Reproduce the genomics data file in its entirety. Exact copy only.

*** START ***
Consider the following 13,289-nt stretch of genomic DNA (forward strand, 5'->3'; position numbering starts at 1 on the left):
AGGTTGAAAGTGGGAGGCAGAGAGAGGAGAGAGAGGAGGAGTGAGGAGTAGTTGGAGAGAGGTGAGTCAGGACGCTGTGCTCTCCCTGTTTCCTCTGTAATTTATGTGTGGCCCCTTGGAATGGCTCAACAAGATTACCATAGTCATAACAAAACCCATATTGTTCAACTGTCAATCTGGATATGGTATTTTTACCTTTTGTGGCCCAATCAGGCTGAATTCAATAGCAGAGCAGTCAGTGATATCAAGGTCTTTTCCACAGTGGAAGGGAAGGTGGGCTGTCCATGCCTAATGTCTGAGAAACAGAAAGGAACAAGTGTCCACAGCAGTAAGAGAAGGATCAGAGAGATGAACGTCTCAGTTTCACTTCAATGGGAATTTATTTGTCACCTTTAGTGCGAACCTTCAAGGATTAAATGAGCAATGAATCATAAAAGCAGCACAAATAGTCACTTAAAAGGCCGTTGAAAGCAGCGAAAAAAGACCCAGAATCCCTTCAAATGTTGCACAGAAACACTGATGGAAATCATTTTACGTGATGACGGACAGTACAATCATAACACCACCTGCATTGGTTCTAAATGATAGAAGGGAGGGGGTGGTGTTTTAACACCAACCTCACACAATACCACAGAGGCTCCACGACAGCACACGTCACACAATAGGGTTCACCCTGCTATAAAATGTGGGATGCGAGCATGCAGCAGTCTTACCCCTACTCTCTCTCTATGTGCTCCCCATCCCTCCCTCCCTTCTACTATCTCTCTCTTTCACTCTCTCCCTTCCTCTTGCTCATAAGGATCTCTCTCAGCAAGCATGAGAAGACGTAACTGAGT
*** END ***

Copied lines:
Consider the following 13,289-nt stretch of genomic DNA (forward strand, 5'->3'; position numbering starts at 1 on the left):
AGGTTGAAAGTGGGAGGCAGAGAGAGGAGAGAGAGGAGGAGTGAGGAGTAGTTGGAGAGAGGTGAGTCAGGACGCTGTGCTCTCCCTGTTTCCTCTGTAATTTATGTGTGGCCCCTTGGAATGGCTCAACAAGATTACCATAGTCATAACAAAACCCATATTGTTCAACTGTCAATCTGGATATGGTATTTTTACCTTTTGTGGCCCAATCAGGCTGAATTCAATAGCAGAGCAGTCAGTGATATCAAGGTCTTTTCCACAGTGGAAGGGAAGGTGGGCTGTCCATGCCTAATGTCTGAGAAACAGAAAGGAACAAGTGTCCACAGCAGTAAGAGAAGGATCAGAGAGATGAACGTCTCAGTTTCACTTCAATGGGAATTTATTTGTCACCTTTAGTGCGAACCTTCAAGGATTAAATGAGCAATGAATCATAAAAGCAGCACAAATAGTCACTTAAAAGGCCGTTGAAAGCAGCGAAAAAAGACCCAGAATCCCTTCAAATGTTGCACAGAAACACTGATGGAAATCATTTTACGTGATGACGGACAGTACAATCATAACACCACCTGCATTGGTTCTAAATGATAGAAGGGAGGGGGTGGTGTTTTAACACCAACCTCACACAATACCACAGAGGCTCCACGACAGCACACGTCACACAATAGGGTTCACCCTGCTATAAAATGTGGGATGCGAGCATGCAGCAGTCTTACCCCTACTCTCTCTCTATGTGCTCCCCATCCCTCCCTCCCTTCTACTATCTCTCTCTTTCACTCTCTCCCTTCCTCTTGCTCATAAGGATCTCTCTCAGCAAGCATGAGAAGACGTAACTGAGT